Section 964 of the Dodd-Frank Act mandates GAO to triennially review and report on aspects of SEC's oversight of FINRA. GAO issued its first report in May 2012 ( GAO-12-625 ). This report (1) assesses SEC's implementation of a risk-based framework for overseeing FINRA; (2) reviews SEC oversight activities of FINRA operations; and (3) assesses recent inspections of areas listed in Section 964.
GAO reviewed and compared SEC documentation on its risk-based oversight with generally accepted risk-management frameworks, and performance management and internal control standards. GAO analyzed SEC inspection procedures for self-regulatory organizations and inspections of four Section 964 areas, against Government Auditing Standards . GAO selected the four inspections partly based on SEC's FINRA risk assessment and frequency of SEC oversight. GAO also interviewed SEC and FINRA officials.
What GAO Recommends
SEC should establish specific performance goals and measures, enhance documentation of oversight determinations and changes, and conduct an assessment of internal risks. In response, SEC described the actions they plan to take.
For more information, contact A. Nicole Clowers at (202) 512-8678 or email@example.com.
Recommendation for Executive Action
Comments: SEC created the FINRA and Securities Industry Oversight (FSIO) Program as part of the restructuring of its oversight programs. SEC is working with a consultant to create risk management guidance for all examination programs and in particular, FSIO is working with the consultant to expand its current risk-assessment program (guidelines and procedures). FSIO is also developing a draft strategic plan to implement the procedures and working with the consultant to develop specific goals and measures for the program as well as a performance goal for its risk-assessment and inspection planning process. Although the current risk-assessment guidelines have not been adopted, FSIO has continued to follow the procedures in the guidelines while new guidance is being developed. FSIO has enhanced the existing procedures to require an addendum to the annual inspection and oversight examination plan that documents changes to the planned activities and the rationales for the changes. FSIO has prepared addendum for FY 2015, 2016 and 2017. FSIO has also modified its existing risk-assessment guidelines to include an assessment of internal risks that could affect FSIO's ability to execute its planned FINRA oversight. The Program has prepared memorandum of such assessments for FY 2016 and 2017 inspection plans. FSIO needs to finalize its draft strategic plan to fully implement this recommendation.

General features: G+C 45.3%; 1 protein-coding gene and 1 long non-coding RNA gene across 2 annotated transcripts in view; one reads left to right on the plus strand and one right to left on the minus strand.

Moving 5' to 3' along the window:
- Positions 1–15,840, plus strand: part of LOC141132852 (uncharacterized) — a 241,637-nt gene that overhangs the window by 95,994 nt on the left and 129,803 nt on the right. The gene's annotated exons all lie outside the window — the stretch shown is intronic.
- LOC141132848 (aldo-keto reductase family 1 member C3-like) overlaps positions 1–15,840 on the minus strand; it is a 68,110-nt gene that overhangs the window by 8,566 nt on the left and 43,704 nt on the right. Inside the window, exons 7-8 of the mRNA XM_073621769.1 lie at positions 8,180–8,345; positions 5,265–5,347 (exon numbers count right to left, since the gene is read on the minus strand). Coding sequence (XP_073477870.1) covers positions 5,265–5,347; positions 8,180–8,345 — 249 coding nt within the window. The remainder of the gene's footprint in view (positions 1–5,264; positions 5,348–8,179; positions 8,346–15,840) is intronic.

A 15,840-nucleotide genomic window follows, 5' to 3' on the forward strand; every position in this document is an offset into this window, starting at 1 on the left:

Recommendation: To improve SEC's FINRA oversight program, the SEC Chair should direct the appropriate offices and divisions to incorporate additional risk-management practices by taking several actions, including: (1) establishing specific performance goals for the program and performance measures and related targets to assess Market Oversight's progress in meeting those goals; (2) formalizing documentation of procedures, including procedures for making changes to the annual planned oversight activities and decision-making rationales; and (3) modifying existing risk-assessment procedures to require an assessment of internal risks to successfully meeting the FINRA oversight program's goals and objectives.
Agency Affected: United States Securities and Exchange Commission